Husband don’t tell about savings   17 (25.0)
Loan                           Had taken loan from bank

Management of installments of loan:-                                N=17

Not started installments yet

  17(12.4)

 

1 ( 5.8)

Regularly paid   15 (88.2)
Husband don’t tell about money matters   1 ( 5.8)
Household work             Household work were supported by:- Management                      Husband    

58 (42.3)

Son   40 (29.1)
Daughters   122 (89.0)
Mother-in-law/sister-in-law/daughter-in-law   18 (13.1)
Neighbors   3 ( 2.1)
Diet management         Rationing   89 (65.0)
Buy food items just before preparing meals   32 (23.4)
Buy food items according to availability of money   16 (11.7)
Sickness                    Response pattern in illness:-

management                      Manage at home till illness start disturbing self & others 36(26.2) Take as soon as the first sign appear

   

 

101 (73.7)

Health care facility preferred:-

Govt.  hospital/ Dispensary

   

26 (19.7)

Private doctor   111 (81.0)
Social relations              Participate in social function   117 (85.4)
Not participate at all

Reasons for not participating :-

  24 (17.5)
Follows castism N=24   11(45.8)
Not social   10 (41.6)
Neighbors are not good   3 (12.5)
Share things with neighbor *Ways of helping neighbours in illness   103 (75.5)
Offer whatever they needed   24 (17.5)
Monetory help   18 (13.1)
Accompany the sick to hospital   69 (50.3)
Take care of sick   43 (24.1)
Visit in case of sickness   33 (24.1)

*More than one response was given by women for ways of helping neighbours in illness.Table-7 illustrates the routine activities of large size families. As all were daily wagers who worked till late evening and some do extra jobs or over time for running livelihood.More than half of large size family slept between 10pm to 12 pm, 43% slept between 8pm to 10pm the rest 5.1% slept after 12 mid-night. Majority (91.9%) woke up at 5 to 7am, 4.3% woke up before 5am and 3.6% woke up after 7am. Regarding physical activities, only 29.9% families were engaged in physical activities like morning walk/ evening walk (51.2%), yoga/ exercise (48.7). More than half (64.9%)of the families stayed at home during holidays, in 24.8% families only children goes for outing or to meet relatives and rest do shopping(1.5%), and 5.8% whole family goes for outing or to village,1.5% goes for satsang or temple others invite married daughters home(.7%), goes out only if finances allow(.7%).Majority (92.7%) of the large size families recreate themselves by watching TV and listening to music and rest just chat, dance or play with each other.

Table-7 :- Routine activities of large size families. N=137  
Routine Activities   n(%)
*Time of Sleeping

8-10 pm

   

59 (43.0)

10-12 pm   71 (51.8)
>12 am   7 ( 5.10)
**Time of getting-up

Before 5 am

   

6 ( 4.3)

5-7 am   126 (91.9)
After 7 am   5 ( 3.6)
Families engaged activities for physical fitness Activities done for physical fitness (N=41)

Morning walk/ Evening walk

  41 (29.9)

 

21 (12.4)

Yoga/ Exercise   20 ( 9.4)
Activities for celebrating holidays    
Stay at home 89 (64.9)
Shopping 2 ( 1.5)
Children goes for outing/relatives 34 (24.8)
Goes for outing together/village 8 ( 5.8)
Goes for Satsang/ Temple 2 ( 1.5)
Invite married daughters home 1 ( 0.7)
Goes out only if finances allow 1 ( 0.7)
Activities done for recreation by large size families    
Watch TV and listen to music 127 (92.7)
Chatting 7 ( 5.1)
Dance /play 3 ( 2.1)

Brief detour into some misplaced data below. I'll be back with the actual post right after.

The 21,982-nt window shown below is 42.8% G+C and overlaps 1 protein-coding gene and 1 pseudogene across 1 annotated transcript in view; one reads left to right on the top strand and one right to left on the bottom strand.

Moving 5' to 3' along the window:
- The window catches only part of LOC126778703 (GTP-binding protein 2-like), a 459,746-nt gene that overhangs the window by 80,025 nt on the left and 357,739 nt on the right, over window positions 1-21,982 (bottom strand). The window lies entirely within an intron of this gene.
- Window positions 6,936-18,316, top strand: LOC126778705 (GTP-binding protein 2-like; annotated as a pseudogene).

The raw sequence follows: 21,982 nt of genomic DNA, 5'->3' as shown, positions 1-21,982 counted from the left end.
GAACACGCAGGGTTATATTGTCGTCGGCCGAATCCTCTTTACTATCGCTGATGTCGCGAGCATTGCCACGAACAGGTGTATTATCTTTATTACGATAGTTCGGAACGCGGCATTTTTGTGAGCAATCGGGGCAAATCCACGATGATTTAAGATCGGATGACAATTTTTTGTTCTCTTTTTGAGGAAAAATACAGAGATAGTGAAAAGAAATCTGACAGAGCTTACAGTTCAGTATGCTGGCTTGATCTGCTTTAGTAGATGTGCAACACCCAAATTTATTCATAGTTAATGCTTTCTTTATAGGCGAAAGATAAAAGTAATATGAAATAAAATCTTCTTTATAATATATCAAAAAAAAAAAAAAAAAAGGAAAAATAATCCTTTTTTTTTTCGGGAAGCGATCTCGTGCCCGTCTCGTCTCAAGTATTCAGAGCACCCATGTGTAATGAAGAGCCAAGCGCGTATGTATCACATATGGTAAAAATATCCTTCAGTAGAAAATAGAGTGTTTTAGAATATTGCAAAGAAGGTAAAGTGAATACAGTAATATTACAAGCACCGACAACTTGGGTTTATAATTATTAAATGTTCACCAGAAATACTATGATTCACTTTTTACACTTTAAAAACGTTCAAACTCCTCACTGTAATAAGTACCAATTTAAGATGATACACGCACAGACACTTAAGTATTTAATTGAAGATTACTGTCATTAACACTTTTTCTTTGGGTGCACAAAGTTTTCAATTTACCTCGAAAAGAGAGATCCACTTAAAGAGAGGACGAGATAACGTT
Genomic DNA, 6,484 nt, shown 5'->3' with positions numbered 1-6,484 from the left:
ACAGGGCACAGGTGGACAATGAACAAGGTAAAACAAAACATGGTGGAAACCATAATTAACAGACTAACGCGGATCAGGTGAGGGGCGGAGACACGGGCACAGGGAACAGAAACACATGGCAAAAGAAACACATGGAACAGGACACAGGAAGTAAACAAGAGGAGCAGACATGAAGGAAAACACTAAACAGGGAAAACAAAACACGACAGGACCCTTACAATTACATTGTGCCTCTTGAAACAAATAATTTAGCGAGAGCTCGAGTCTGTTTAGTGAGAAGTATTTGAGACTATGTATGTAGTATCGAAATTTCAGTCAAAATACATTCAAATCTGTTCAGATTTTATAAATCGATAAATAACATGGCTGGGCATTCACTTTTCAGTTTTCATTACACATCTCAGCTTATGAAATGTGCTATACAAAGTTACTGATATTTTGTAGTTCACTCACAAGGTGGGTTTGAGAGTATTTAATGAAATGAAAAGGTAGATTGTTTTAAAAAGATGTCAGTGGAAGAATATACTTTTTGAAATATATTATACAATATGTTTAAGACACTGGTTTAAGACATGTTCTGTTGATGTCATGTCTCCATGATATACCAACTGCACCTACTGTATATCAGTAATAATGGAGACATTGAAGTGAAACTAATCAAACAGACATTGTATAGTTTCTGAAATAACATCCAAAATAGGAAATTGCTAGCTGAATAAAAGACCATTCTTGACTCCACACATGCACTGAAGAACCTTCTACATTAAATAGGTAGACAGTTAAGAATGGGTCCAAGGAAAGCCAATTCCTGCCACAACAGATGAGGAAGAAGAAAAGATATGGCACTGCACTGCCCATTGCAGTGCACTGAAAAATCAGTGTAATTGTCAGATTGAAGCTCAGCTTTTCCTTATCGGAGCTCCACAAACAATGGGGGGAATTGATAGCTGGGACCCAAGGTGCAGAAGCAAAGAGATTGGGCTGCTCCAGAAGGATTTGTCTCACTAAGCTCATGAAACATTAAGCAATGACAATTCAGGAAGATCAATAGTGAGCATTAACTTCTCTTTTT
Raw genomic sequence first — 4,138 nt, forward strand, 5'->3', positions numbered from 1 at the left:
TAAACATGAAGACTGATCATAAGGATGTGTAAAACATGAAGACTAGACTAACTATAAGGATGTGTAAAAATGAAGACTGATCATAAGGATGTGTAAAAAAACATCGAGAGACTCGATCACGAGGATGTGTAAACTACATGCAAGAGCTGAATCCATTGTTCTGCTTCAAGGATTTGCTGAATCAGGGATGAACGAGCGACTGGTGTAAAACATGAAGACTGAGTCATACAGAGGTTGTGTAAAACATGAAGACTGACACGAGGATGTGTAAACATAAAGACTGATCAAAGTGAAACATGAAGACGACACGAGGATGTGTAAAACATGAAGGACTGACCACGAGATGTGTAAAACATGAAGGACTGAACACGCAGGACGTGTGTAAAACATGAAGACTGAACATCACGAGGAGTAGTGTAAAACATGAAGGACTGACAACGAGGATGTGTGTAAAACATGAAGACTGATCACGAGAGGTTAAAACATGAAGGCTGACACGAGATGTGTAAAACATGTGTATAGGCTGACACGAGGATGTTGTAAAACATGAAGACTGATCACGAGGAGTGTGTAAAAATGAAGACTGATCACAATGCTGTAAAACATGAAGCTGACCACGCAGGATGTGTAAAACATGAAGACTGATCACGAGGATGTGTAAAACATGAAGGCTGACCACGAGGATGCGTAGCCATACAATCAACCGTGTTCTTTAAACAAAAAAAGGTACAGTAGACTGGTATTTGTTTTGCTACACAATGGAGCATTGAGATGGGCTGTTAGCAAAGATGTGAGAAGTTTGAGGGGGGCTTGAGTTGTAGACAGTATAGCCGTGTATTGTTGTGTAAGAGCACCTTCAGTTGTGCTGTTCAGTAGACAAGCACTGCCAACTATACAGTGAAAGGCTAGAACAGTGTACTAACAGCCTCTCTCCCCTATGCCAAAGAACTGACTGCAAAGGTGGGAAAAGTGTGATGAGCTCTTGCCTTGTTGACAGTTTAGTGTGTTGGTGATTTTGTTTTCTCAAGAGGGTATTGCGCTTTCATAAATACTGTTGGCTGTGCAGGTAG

DISCUSSION:Family size is a reflection of personal considerations which is influenced by a number of factors like socio-cultural practices, educational and economic status, religious beliefs, customs, values etc. The size of the family further determines the facilities or type of life one will enjoy. More number of children require more consumption of resources. The principle “Quality reduces with quantity” applies well to large size families. It is been half a century that government is working to decrease the fertility rate as large size family are not only burden to the family members or society but for the country as a whole.Though overall fer tility have come down still there are varied variations in different regions and large size families still exist in low-income group communities i.e. slums and sub-urban areas. Researcher too observed large size families in the area of work i.e.Dadu Majra Colony, UT Chandigarh which is a low income community. Hence the need was felt to explore the factors associated with large size families in this scenario of time.On analysis the factors responsible for large size families were self-interest and family pressure for gender preference (male child). Multivariate regression analysis showed gender preference for male child as the most important positively significant(p=.001 with regression coefficient 0.272) factor for increasing the size of family.Present study signifies that 37.2% eligible couples preferred for a son for continuing family lineage, old age security, status symbol, & social security for daughters whereas 24% of the couples wanted 2 sons as due to uncertainty of first son where either the son had expired or remains sick. Similar results were obtained in NFHS-2. The  study undertaken also showed that there were total 25 deaths among male children and 12 deaths among female children, so increased mortality among male child can be one of the factors of increasing the size of family. Some feels that two sons will share responsibilities and more sons add to status. Only 3 families stated to have large size family in want of daughter as they feel daughter is the beauty of house, she is the care taker and maintains dignity of the family.The other reasons which were statistically significant(negatively co-related) were wives’age at marriage (p=.004 with regression coefficient -0.068) and educational status of wives (p=.043 with regression coefficient -0.062).Regarding age at marriage, early age at marriage gives more fertile years which is a major factor responsible for increasing fertility.Apart from these factors which were stated by the wives for the large size family were lack of knowledge of contraceptives among 33.5% of couples. The present study showed that in spite of having large size families still the couples were having unmet need (16.1%), they were depending on unreliable methods of contraceptives like coitus interrupts, emergency contraceptives. Despite of introduction of modern techniques like NSV (Non-scalpel Vasectomy) and increased incentives for male adopting permanent family planning methods, male participation was found negligible in the study area and only females had adopted permanent method of birth control. Unmet needs of birth control methods also led to 60 unwanted pregnancies which were continued and contributed in increasing the size of families. Other reasons which had minor contribution for increasing the size of families were the social pressure which include cultural beliefs and pressure from neighbourhood and failure of contraceptives.In spite of lot of effor ts against female feticide like amendment of PNDT ACT, 1994 brought into operation in 1996, was enacted for the prohibition of sex selection, before or after conception for the prevention of their misuse for sex determination leading to female feticide still there were 8 female feticide reported by the wives.Though many studies showed that Muslim community had higher fertility rates but the study area was a Hindu dominated society which showed that 89%Hindus had large size family. Family size determines to a larger extent the type of life one will enjoy the present study the eligible couples stated a number of problems related to environment, education of children, economic conditions, health etc. In the environmental sphere more than half of the families were having overcrowding 69.3% (as perguidelines by WHO expert group)but only 38% wives felt overcrowding. Though they repor ted difficulty in sleeping, lack of privacy for parents and children etc. but they didn’t realize that there was overcrowding. They were so adjusted to that lifestyle and were managing in that.As most of the couples were daily wagers, they had financial constraints which were met by of loan or debt (75 wives reported). They were further facing problems in repayment of loan.In some families children were working and adults were engaged in extra work or do overtime for running livelihood. Unemployment and seasonal unemployment in some of the families has further added to economic problems.Education of children was another area which was suffering as few children from 20.4% families had gone or going to school and others dropped out in between because of various reasons like financial constraints, illnesses, successive failures etc. Among school going children, almost 75% family’s children were performing poorly as majority (76%) were not interested. Government had been working in providing education to all children since long and recent introduction of Sarv Siksha Abhiyan in 2001 had made the people easy to manage the basic elementary education. Millennium development goals too had one such goal of universalization of primary education. Different nutritional programs are also integrated by the govt to reduce the dropout rate but still there were 5.8% families who didn’t sent their children to school at all in study area.On exploring the immunization status of children despite of a government Dispensary, a number of private practitioners, IEC activities in the study area still 15.3% of families repor ted incomplete immunization and 16.6% families had even not immunized their children at all. Malnourishment was present in every age group of children and even the adults.As instead of bringing ration on weekly or monthly basis few families were buying just before cooking meals and even few bought as per the availability of money. There were families who reported of missing one or two meals per week which might be responsible for the under nutrition of children and adults in these families.Regarding buying of other necessities like clothes, the families bought clothes for children more frequently than for self. Most of them bought clothes yearly, on occasions, sometimes seasonally others by choice and need & those who not able to buy new clothes used old clothes. Some families just depend on the gifts as clothes sent from wives parents as could not afford buying themselves. About half of families living in rental accommodation were not able to manage and their rent was pilling. Apart from these problems mortality among children was also present in these families. Thirty seven deaths were recorded among children of 32 families where main cause of death was respiratory problem. Health problem chronic as well as acute were reported by families and for chronic problems compliance for treatment was lacking because of financial constraints. Families’ response pattern was good at the times of acute illnesses as majority 73.7% of them approach health facility as soon as first sign appear but maximum prefer to go to private practitioner. Apart from it drug addiction was prevalent among different family members and after addiction verbal quarrel and physical quarrel had been reported. Majority of the families with drug addiction had not taken any measures for managing addiction.Family size is an important determinant of how well the family function which include housing facility, clothing, financial conditions, family response pattern , social relations with family & society, dietary pattern and routine activities. Majority of the families were social as participate actively in social functions of their family and neighbours and shared things with neighbours also. Only few couples were able to do savings. Some had taken loan from bank for some or the other financial need. Household work was managed well as wives were helped by family members especially daughters, other took help of husbands, sons, mother-in-law, daughter-in-law and rarely by neighbours. The study concluded that despite of all the developments attitude and behaviour of people for gender preference for male child still remains same. Educational status of women and wives’ age at marriage significantly affect the size of family. Other related factors were background of the couple, state to which belong, lack of knowledge, socio-cultural practices etc. These families had to face many problems but they get adjusted to such problems and learn how to manage with most of them except few. The study recommends behaviour modification and attitude towards gender preference. There is great need to increase women literacy for empowering women, IEC activities to limit the size of families. Personalized counselling, guidance and follow up regarding bir th control measures. Lot of motivational and behavioural research are needed to be done for adopting small family norm.